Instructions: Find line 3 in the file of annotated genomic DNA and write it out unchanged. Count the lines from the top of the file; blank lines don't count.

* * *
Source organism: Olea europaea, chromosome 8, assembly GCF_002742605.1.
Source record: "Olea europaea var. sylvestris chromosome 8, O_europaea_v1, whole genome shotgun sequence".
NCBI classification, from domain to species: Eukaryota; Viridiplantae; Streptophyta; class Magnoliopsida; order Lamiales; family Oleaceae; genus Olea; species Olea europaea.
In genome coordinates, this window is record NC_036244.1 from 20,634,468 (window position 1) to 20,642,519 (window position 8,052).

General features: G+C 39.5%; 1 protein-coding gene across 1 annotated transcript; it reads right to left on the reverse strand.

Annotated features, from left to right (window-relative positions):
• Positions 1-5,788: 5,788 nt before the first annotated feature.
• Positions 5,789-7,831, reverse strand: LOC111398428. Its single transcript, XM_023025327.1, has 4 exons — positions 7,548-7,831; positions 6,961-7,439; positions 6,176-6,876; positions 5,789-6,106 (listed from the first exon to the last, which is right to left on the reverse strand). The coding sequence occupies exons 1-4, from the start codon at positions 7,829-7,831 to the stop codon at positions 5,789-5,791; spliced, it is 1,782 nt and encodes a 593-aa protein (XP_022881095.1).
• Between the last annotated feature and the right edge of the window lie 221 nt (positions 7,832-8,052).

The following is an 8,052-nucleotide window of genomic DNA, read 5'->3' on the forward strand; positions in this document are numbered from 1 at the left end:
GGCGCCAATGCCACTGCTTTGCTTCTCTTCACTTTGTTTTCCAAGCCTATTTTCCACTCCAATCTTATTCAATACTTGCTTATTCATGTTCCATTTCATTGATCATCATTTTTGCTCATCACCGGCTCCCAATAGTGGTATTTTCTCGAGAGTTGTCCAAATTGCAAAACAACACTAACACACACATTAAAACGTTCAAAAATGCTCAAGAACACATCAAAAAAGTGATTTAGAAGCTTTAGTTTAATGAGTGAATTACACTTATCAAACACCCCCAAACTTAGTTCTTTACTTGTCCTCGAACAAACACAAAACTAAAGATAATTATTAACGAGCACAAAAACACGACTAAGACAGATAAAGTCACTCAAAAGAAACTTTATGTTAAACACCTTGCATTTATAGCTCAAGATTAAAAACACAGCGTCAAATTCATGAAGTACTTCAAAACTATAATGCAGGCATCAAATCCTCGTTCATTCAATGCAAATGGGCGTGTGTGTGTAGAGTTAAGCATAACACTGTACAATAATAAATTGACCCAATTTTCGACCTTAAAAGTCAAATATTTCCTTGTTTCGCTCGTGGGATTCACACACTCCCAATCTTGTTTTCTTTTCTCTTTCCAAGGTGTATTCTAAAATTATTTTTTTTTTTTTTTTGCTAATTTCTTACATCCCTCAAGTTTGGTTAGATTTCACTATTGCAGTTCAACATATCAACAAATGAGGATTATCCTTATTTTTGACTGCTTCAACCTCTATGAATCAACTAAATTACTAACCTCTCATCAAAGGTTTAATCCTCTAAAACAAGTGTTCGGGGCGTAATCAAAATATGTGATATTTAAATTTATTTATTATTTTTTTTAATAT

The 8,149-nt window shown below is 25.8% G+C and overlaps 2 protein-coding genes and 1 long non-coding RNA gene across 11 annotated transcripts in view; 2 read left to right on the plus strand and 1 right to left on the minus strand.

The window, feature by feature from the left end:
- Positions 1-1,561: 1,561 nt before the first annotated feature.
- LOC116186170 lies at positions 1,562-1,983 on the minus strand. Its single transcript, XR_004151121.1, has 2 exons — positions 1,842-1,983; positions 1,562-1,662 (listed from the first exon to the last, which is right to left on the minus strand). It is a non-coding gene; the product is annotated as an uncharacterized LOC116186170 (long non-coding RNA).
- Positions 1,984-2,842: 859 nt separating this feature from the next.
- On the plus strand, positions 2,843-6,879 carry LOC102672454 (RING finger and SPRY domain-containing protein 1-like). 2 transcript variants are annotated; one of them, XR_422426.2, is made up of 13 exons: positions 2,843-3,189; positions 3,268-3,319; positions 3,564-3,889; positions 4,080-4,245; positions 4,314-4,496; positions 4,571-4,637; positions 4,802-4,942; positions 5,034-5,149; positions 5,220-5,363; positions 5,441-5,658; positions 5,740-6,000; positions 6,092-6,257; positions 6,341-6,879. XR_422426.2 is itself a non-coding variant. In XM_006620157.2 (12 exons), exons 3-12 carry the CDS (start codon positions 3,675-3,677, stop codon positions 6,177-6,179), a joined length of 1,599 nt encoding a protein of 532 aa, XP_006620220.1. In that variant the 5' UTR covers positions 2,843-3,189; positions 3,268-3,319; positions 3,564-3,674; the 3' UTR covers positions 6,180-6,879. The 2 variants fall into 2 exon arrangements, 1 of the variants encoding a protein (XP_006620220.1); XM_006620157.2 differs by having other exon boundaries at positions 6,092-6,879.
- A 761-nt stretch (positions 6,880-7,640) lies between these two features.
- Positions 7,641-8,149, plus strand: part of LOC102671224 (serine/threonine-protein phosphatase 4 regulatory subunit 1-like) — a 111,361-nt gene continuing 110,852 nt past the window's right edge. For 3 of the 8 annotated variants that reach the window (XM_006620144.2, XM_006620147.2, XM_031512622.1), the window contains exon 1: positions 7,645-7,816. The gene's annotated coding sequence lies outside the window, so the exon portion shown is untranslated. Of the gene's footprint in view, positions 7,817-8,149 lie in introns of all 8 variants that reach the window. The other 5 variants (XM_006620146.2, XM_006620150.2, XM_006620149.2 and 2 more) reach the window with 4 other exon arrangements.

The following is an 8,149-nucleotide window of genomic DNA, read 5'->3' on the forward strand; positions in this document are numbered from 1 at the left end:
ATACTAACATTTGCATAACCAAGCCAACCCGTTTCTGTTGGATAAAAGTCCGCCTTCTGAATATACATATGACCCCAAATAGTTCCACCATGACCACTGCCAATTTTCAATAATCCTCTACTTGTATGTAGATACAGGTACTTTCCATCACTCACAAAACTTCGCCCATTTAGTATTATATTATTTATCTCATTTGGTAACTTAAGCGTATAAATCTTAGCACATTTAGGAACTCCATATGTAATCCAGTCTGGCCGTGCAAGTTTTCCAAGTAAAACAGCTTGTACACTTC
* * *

NCBI classification, from domain to species: Eukaryota; Viridiplantae; Streptophyta; class Magnoliopsida; order Lamiales; family Oleaceae; genus Olea; species Olea europaea.